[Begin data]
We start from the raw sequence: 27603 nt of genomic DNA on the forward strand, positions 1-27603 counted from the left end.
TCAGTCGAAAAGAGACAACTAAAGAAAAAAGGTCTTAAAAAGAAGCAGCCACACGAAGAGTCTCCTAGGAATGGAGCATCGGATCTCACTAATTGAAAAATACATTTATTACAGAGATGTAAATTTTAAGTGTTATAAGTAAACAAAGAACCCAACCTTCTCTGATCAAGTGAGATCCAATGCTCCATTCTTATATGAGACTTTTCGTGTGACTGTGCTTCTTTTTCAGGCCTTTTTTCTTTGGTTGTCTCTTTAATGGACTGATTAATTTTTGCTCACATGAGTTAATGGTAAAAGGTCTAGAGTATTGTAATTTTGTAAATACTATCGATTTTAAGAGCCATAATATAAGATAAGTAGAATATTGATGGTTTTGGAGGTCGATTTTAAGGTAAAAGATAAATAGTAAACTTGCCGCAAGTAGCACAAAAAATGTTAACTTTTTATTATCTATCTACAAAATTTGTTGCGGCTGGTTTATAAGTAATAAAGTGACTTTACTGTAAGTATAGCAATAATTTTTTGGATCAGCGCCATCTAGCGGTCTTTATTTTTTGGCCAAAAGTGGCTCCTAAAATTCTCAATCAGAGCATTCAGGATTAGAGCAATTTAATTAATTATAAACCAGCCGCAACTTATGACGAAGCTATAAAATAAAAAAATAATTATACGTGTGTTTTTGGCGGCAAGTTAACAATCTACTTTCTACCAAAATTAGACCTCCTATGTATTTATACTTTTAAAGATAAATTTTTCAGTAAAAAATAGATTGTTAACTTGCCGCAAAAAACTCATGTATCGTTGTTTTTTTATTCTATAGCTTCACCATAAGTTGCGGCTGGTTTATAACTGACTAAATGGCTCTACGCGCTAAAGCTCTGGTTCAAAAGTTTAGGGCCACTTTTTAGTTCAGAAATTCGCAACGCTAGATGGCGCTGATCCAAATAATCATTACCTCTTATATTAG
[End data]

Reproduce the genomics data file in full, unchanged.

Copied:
We start from the raw sequence: 27603 nt of genomic DNA on the forward strand, positions 1-27603 counted from the left end.
TCAGTCGAAAAGAGACAACTAAAGAAAAAAGGTCTTAAAAAGAAGCAGCCACACGAAGAGTCTCCTAGGAATGGAGCATCGGATCTCACTAATTGAAAAATACATTTATTACAGAGATGTAAATTTTAAGTGTTATAAGTAAACAAAGAACCCAACCTTCTCTGATCAAGTGAGATCCAATGCTCCATTCTTATATGAGACTTTTCGTGTGACTGTGCTTCTTTTTCAGGCCTTTTTTCTTTGGTTGTCTCTTTAATGGACTGATTAATTTTTGCTCACATGAGTTAATGGTAAAAGGTCTAGAGTATTGTAATTTTGTAAATACTATCGATTTTAAGAGCCATAATATAAGATAAGTAGAATATTGATGGTTTTGGAGGTCGATTTTAAGGTAAAAGATAAATAGTAAACTTGCCGCAAGTAGCACAAAAAATGTTAACTTTTTATTATCTATCTACAAAATTTGTTGCGGCTGGTTTATAAGTAATAAAGTGACTTTACTGTAAGTATAGCAATAATTTTTTGGATCAGCGCCATCTAGCGGTCTTTATTTTTTGGCCAAAAGTGGCTCCTAAAATTCTCAATCAGAGCATTCAGGATTAGAGCAATTTAATTAATTATAAACCAGCCGCAACTTATGACGAAGCTATAAAATAAAAAAATAATTATACGTGTGTTTTTGGCGGCAAGTTAACAATCTACTTTCTACCAAAATTAGACCTCCTATGTATTTATACTTTTAAAGATAAATTTTTCAGTAAAAAATAGATTGTTAACTTGCCGCAAAAAACTCATGTATCGTTGTTTTTTTATTCTATAGCTTCACCATAAGTTGCGGCTGGTTTATAACTGACTAAATGGCTCTACGCGCTAAAGCTCTGGTTCAAAAGTTTAGGGCCACTTTTTAGTTCAGAAATTCGCAACGCTAGATGGCGCTGATCCAAATAATCATTACCTCTTATATTAG